Date Established: 11/9/2011
Date Last Revised: –
Vice President for Finance and
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The Supplier Diversity Program increases economic opportunities for small business, minority, women, disadvantaged, and veteran owned business enterprises. The Program aligns resources with new initiatives to create a comprehensive, university-wide focus on economic opportunities for diversity suppliers.
The University at Buffalo (UB, university) is committed to ensuring that a diverse business population is given the opportunity to demonstrate their ability to provide the university with commodities and services at competitive prices. Consistent with federal and state laws, the university actively seeks to develop relationships with, and provide procurement opportunities for, small businesses (SB), minority-owned business enterprises (MBE) and women-owned business enterprises (MWBE), disadvantaged business enterprises (DBE), and veteran business enterprises (VBE). All employees involved in the procurement process are expected to encourage and maximize participation of such businesses in all university procurement activities, regardless of the funding source.
The Supplier Diversity Program ensures that small business, minority, women, disadvantaged, and veteran owned business enterprises have unimpeded ability to compete in the procurement process at UB. The university seeks to promote and increase participation of New York State businesses that encounter difficulties with market entry, customer access, and financial growth. The Supplier Diversity Program aligns resources with new initiatives to create a comprehensive, university-wide focus on access to economic opportunities for diversity suppliers.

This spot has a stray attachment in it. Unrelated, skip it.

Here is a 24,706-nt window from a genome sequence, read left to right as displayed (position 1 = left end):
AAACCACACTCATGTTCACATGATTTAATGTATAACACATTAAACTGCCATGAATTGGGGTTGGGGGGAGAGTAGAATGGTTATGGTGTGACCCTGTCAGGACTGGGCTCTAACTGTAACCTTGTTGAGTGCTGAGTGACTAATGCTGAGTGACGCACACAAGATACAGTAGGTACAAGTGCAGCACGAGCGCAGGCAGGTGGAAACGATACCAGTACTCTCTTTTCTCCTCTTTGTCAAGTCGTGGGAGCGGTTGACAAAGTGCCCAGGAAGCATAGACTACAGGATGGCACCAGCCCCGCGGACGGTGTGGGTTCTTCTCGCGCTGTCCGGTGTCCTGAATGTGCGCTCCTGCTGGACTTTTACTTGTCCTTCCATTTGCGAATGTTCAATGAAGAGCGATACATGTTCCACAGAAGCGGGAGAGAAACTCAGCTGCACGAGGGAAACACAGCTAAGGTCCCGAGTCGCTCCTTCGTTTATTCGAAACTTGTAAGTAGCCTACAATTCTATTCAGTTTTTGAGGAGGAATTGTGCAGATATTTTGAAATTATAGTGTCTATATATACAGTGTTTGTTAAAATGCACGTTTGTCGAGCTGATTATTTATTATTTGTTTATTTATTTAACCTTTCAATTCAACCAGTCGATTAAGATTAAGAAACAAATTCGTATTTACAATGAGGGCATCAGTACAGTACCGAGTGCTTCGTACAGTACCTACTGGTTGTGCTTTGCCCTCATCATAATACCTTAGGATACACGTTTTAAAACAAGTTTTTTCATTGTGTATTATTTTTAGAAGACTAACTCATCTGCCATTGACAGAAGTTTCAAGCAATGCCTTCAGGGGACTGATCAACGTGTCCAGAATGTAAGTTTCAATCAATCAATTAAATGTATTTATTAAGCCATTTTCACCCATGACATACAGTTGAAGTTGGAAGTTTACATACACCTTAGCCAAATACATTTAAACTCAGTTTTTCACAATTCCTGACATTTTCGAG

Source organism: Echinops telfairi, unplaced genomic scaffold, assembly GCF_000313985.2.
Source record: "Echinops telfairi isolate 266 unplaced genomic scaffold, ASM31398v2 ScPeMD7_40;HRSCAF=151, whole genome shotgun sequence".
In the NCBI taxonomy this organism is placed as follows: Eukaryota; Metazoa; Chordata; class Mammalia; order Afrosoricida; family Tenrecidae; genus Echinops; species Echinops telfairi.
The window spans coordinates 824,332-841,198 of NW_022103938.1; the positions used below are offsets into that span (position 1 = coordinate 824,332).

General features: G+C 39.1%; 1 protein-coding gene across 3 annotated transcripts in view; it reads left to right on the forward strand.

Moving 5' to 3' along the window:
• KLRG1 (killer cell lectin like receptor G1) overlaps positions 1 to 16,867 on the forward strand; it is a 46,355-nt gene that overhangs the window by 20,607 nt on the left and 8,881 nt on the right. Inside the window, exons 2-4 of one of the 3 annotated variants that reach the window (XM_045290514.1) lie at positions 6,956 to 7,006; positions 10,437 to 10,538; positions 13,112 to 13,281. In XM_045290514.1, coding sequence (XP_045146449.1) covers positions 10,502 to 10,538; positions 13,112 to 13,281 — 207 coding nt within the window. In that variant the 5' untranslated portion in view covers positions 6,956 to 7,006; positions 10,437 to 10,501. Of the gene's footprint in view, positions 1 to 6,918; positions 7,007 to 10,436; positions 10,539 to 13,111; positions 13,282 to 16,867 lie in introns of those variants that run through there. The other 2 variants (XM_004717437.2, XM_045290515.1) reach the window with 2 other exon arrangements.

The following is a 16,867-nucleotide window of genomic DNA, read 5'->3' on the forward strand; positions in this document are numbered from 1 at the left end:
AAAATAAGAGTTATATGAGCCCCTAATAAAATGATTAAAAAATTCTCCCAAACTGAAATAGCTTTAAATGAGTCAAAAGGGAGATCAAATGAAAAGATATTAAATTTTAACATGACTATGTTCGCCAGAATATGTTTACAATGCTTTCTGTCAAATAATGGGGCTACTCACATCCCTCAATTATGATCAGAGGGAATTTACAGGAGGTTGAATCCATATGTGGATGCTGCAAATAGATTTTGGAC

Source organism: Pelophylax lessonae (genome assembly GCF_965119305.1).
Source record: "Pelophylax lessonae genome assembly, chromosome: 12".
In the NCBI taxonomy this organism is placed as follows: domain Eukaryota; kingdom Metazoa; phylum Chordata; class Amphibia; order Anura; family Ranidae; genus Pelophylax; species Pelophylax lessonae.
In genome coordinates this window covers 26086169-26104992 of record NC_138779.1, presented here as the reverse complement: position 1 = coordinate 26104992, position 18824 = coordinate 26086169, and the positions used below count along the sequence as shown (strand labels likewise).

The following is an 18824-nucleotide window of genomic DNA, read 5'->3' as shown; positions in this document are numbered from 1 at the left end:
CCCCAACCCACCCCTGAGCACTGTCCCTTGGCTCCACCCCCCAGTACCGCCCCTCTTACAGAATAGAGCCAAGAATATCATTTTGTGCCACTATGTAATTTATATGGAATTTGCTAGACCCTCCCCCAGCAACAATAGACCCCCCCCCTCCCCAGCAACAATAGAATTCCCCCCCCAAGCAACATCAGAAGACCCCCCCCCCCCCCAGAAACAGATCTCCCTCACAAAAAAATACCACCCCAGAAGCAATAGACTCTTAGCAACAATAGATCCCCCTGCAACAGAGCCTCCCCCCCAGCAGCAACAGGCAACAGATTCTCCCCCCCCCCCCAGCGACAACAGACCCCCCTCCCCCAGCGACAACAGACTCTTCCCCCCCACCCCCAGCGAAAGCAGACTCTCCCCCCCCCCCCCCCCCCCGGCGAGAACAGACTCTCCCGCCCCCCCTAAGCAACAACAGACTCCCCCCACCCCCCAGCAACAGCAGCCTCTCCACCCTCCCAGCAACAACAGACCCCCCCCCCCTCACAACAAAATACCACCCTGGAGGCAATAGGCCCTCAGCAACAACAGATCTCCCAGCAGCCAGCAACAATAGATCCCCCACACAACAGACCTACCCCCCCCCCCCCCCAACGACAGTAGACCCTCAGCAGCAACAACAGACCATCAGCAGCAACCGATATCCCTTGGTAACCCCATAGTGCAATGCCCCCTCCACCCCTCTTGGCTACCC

The Program provides tools and resources to assist departments in identifying diversity suppliers and monitoring progress in developing relationships with, and providing procurement opportunities for, these suppliers.
New York State monitors campus activity with certified MWBE suppliers. UB encourages the use of all diversity suppliers regardless of whether they are a certified MWBE or not.
Article 15-A of the New York State Executive Laws signed July 19, 1988, authorized the creation of an Office (now Division) of Minority and Women’s Business Development to promote employment and business opportunities on state contracts for minorities and women. Under this statute, state agencies are charged with establishing employment and business participation goals for minorities and women. The University at Buffalo actively supports this program.
This policy applies to all university entities.
A review process designed to ensure that a small business is actually owned, controlled, and operated by the applicants. Most certifications are granted for minority or women-owned businesses, small disadvantaged businesses, and underutilized businesses. Certification agencies implement the processes for government and private sector entities and ensure that only firms that meet the eligibility criteria of the individual programs are properly certified.
Disadvantaged Business Enterprise (DBE)